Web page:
Today, before this committee, doctors, industry and the public, I offer my “irascible” commentary on blood quality and safety in the United States as a hemophiliac. I would give my opinion on behalf of my brother and all hemophiliacs I have spoken with since the Creutzfeld-Jacob syndrome (CJD) was discovered a month ago.

I listened to a hemophiliac who helped his company win the Malcolm Baldrige National Award for quality before he retired himself having contracted HIV.

I listened to a hemophiliac in poverty who has access to products from the American Red Cross.  This hemophiliac has been exposed to Creutzfeld-Jacob syndrome through a contaminated batch of blood product which was later withdrawn from circulation without him being notified. This patient, like many others in the U.S., just received a new prescription permitting him to use non-contaminated blood at the center of blood transfusions for hemophiliacs.

No effort was made to prevent patients from using contaminated supply, or to recall contaminated products already distributed. These products are listed according to the U.S. federal code as “minimum reserve to keep in case of emergency or unforeseen circumstances.”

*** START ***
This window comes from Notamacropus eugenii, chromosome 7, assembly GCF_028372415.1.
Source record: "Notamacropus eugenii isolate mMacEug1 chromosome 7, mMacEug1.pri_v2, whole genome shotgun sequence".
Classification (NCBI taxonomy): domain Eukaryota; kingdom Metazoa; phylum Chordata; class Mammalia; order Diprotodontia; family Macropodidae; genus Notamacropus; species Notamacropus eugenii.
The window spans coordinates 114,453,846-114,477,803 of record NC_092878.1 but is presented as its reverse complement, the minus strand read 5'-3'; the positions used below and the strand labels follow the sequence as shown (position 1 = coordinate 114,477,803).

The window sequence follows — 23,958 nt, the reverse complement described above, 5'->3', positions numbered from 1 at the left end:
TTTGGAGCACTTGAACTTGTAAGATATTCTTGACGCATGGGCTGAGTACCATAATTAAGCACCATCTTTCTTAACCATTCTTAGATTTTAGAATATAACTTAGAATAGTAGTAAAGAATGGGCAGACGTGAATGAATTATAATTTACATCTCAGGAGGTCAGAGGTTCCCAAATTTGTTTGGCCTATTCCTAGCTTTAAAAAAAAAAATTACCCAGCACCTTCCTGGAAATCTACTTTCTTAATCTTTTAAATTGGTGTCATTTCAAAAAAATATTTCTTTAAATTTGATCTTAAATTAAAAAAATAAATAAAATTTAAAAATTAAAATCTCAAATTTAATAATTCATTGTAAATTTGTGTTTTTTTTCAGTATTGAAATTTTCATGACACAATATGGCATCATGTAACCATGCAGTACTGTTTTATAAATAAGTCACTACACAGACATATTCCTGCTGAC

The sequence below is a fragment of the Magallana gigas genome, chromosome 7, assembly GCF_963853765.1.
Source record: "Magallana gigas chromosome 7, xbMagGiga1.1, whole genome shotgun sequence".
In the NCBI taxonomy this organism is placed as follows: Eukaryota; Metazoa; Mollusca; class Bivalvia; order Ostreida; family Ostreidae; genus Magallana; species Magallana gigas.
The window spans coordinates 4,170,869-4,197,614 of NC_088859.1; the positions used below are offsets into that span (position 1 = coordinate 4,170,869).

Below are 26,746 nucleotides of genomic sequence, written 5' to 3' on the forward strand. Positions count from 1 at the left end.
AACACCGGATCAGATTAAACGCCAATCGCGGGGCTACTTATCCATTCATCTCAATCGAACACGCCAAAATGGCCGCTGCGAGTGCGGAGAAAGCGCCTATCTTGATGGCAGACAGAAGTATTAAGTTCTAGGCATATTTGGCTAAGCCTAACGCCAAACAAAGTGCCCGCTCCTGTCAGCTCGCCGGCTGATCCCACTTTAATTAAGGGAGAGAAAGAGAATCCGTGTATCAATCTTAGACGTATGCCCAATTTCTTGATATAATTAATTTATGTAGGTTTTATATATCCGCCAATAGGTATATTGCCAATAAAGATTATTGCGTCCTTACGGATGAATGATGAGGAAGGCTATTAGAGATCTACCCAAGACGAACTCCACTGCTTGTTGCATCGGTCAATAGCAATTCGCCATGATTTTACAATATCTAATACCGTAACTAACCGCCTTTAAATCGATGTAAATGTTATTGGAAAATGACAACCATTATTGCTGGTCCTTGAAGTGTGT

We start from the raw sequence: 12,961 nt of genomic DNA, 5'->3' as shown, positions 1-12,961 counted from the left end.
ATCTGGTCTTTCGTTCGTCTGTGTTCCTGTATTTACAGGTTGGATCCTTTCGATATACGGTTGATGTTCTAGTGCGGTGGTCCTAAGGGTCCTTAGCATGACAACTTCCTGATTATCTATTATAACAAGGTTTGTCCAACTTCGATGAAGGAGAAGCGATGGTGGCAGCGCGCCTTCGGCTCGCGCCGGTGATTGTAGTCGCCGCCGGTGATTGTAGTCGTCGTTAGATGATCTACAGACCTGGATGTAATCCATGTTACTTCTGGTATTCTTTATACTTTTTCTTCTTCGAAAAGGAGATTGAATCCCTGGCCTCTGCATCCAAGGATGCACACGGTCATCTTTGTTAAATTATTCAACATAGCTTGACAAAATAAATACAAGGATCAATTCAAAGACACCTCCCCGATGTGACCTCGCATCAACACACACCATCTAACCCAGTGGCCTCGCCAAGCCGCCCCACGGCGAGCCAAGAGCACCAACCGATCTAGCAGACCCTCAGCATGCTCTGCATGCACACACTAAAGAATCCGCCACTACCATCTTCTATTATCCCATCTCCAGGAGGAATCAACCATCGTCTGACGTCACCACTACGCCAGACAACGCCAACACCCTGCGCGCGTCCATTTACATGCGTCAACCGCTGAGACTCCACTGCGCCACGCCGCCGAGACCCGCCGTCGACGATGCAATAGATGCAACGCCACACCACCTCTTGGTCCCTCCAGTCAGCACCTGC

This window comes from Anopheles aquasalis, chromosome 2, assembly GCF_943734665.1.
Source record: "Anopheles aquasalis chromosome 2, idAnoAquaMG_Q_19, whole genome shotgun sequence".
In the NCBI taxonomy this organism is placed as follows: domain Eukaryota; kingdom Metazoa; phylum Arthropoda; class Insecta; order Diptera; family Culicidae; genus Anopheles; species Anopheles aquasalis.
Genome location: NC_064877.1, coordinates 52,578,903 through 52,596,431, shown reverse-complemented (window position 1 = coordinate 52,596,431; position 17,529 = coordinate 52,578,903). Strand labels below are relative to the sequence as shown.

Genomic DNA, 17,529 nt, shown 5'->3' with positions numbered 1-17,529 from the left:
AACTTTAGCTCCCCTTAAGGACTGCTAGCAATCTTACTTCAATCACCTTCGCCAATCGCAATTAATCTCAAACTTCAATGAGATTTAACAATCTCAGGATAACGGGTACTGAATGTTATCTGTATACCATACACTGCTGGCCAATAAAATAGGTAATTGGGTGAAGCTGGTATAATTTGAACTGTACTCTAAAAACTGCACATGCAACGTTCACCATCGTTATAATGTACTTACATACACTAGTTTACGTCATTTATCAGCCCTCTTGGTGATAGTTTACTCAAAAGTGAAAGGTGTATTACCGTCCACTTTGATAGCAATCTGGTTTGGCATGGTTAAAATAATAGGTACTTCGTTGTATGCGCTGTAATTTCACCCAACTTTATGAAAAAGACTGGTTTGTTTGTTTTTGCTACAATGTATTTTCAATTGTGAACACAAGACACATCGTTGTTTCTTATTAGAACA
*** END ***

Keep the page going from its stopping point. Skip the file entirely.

It is so scary to contemplate the number of contaminated products that are being recalled. There are countless reports about products that were withdrawn from the market because of contamination without the users being warned, and even without organizations attempting to recall them.

National centers for the treatment of hemophilia, pharmacies and private hospitals are saying they must first be contacted by the producers, or they do not have sufficient information. We are not experts in extracting plasma, yet we know that albumin, prolastin and various blood products result from the same process.

When the decision to withdraw a product from distribution is made, a group of consumer organizations starts by calling for the defense of local hemophiliacs, drug users and blood. The National Hemophilia Foundation, under new management, with little silver does its best to warn officials at the grassroots of our movement. Then our leaders must use their own funds to try to prevent harm to patients and families. Moreover, these funds are normally intended for the prevention of AIDS.